What are composers trying to say to us? One tradition of music analysis insists on finding a narrative among the notes. It argues that, in his symphonic structures, Beethoven was presenting philosophical ideas. Needless to say, there is often no agreement about what these ideas are: Wagner and Berlioz read quite different interpretations into his Third Symphony, while one notorious interpretation of Beethoven’s Ninth as a rapist’s fantasy is an extreme example of the kind of fanciful and dogmatic meaning that might be imposed on the music. Beethoven himself may have had a clearer view of what music can mean: when asked to explain his Third Symphony, he allegedly just sat down at the piano and started to play it. That’s certainly the position attributed to Gustav Mahler, who is said to have claimed that “If a composer could say what he had to say in words, he would not bother trying to say it in music.” For Felix Mendelssohn, the meaning in music was much more precise than it is in words—but that is precisely why it is pointless trying to articulate it with language.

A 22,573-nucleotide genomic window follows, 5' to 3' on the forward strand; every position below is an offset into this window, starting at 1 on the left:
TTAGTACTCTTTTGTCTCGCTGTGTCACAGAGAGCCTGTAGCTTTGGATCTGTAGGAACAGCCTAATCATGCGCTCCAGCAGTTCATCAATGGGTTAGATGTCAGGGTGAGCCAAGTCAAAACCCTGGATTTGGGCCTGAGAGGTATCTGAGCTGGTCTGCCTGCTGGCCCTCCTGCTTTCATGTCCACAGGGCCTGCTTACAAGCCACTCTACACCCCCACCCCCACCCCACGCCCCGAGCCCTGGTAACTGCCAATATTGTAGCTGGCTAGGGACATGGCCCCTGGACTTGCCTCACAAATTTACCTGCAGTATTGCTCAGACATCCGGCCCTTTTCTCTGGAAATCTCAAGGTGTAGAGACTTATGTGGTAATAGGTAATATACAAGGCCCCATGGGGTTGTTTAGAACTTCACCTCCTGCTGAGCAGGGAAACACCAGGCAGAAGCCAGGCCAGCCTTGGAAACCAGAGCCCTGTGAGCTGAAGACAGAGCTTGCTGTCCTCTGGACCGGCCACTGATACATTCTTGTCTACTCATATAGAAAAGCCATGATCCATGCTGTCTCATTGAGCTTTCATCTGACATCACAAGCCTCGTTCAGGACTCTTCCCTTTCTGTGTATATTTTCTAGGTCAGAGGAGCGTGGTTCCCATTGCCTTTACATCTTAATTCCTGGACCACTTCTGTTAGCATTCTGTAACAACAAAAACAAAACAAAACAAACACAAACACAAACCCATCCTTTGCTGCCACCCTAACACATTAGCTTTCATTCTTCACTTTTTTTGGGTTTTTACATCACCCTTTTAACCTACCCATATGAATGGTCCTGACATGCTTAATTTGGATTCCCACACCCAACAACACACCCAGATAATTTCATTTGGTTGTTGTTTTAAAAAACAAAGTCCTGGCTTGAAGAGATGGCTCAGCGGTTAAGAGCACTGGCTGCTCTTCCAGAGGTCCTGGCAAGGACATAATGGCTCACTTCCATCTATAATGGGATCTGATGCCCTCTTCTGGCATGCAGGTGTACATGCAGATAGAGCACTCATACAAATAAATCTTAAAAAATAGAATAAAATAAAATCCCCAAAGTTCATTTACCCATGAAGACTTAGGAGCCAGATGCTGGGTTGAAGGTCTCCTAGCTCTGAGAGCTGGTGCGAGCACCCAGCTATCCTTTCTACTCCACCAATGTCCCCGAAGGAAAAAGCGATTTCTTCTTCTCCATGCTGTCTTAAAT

Of course, music can carry meaning in a coded way, where a culture decides that certain sequences or combinations of notes have specific implications. But that’s simply a question of convention, opaque to an outsider. Whether music can tell stories or convey ideas that will be apparent to any listener is far from obvious. Perhaps we’re simply encouraged to think that it can because of the superficial similarities between music and language. Even if it were possible, there’s every reason to think that these narratives will be so banal, lacking any characters or setting or plot details, that our appreciation of the music won’t be enhanced one bit by knowing about them. Any answer to the question of what a piece of music means is probably always going to be less informative and interesting than the fact that we ask the question in the first place.